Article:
The hard carbon produced under the brand name Lignode is a good example of the kind of resource-smarts and carbon efficiency that the forest industry, among others, needs. It’s about increasing the amount of products made from raw material while decreasing the amount of carbon dioxide emissions into the atmosphere from burning raw materials.
Lignode also elevates the refining value of production significantly. After being separated from the black liquor created as the effluent in the Sunila pulp mill, special dried and then further refined, the carbon material is sold with a decent price per kilo – not per tonne as traditional forest industry products.
Juuso Konttinen, responsible for the business side of Lignode, says that lignin provides a fine opportunity in many ways.
“We are using a renewable raw material that is already included in our process. It doesn’t need to be delivered from elsewhere. We don’t need to increase our wood use in order to produce hard carbon.”
Cooperation with a battery and a car manufacturer
Stora Enso has already started cooperation with the Swedish company Northvolt, which produces battery cells and systems. The goal is to develop the world’s first battery that is produced on an industrial scale and uses solely European raw materials. An industrial scale battery production would not only diminish the carbon footprint but also expenses – instead of actual graphite that is produced synthetically or obtained through mining, the anode material of the batteries comes from wood-based refined lignin.
A project-based cooperation has also been started with the Sweish company Polestar. Polestar’s 0-project aims to create an electric car that is climate neutral through the entire production chain by 2030. Attaining full climate neutrality for the entire value chain is, however, a challenge for such a highly complicated product as a car. Stora Enso’s bio-based anode material will further the climate neutrality of the battery for the project.
Driven by sustainability and electrification
Both cooperation examples show that there is demand for the bio-based hard carbon developed by Stora Enso.
According to Juuso Konttinen, the global electrification and the resulting growth in battery demand have a significant and direct practical effect on the market potential of Lignode.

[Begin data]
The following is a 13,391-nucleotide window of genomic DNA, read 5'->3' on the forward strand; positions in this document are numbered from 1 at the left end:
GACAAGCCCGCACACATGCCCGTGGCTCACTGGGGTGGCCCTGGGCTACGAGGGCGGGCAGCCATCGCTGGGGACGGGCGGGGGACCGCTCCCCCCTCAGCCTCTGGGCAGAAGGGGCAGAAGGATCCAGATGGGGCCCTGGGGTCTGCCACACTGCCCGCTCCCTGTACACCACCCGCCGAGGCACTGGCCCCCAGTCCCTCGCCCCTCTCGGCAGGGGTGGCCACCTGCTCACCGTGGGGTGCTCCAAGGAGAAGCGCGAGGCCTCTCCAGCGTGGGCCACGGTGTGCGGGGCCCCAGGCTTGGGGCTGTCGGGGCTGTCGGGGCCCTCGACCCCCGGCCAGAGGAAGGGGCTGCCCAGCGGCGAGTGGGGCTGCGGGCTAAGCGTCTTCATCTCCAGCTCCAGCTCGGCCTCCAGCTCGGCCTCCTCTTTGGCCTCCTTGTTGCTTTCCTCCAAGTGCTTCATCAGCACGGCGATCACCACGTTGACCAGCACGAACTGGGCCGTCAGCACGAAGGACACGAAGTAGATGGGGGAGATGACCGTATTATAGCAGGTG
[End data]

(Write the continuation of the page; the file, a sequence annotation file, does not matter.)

“It no doubt gives a sizable extra boost to the use of materials. At the moment, there’s great demand for a unique material like this.”
However, market potential also consists of other factors beyond electrification.
“In general, the environmental sustainability of a lignin product drives demand the most. Graphite is a fossil or mining product, not exactly filling the criteria of sustainable development. Another significant reason for the demand is the strive for local value creation. Europe doesn’t have a lot of the raw materials that are critical for battery production. That’s how even geopolitical tensions are increasing the value of materials that can replace graphite, such as Lignode,” Konttinen notes.
Lignin is already gaining popularity as it is. Gained from the black liquor created as the effluent of pulp manufacturing and special dried, lignin is already used in many products and industrial sectors, for example in the adhesive and paint industry, in wood construction and to replace bitumen in asphalt.
A larger facility being planned
Stora Enso’s experimental facility of bio-based carbon materials is located in the company’s Sunila factory, which has been producing special dry lignin industrially since 2015.
Its annual ligning production capacity is presently 50,000 tonnes, making Stora Enso the world’s largest kraft ligning producer.
Stora Enso is also carrying out a feasibility study for a larger facility in Sunila. It would enable the industrial scale production of Lignode with greater production volumes.
However, Stora Enso’s weak result in the first quarter affects strategic investments. The scheduling of the battery materials processing project at Sunila in Kotka is also subject to review (Kauppalehti 25.4.)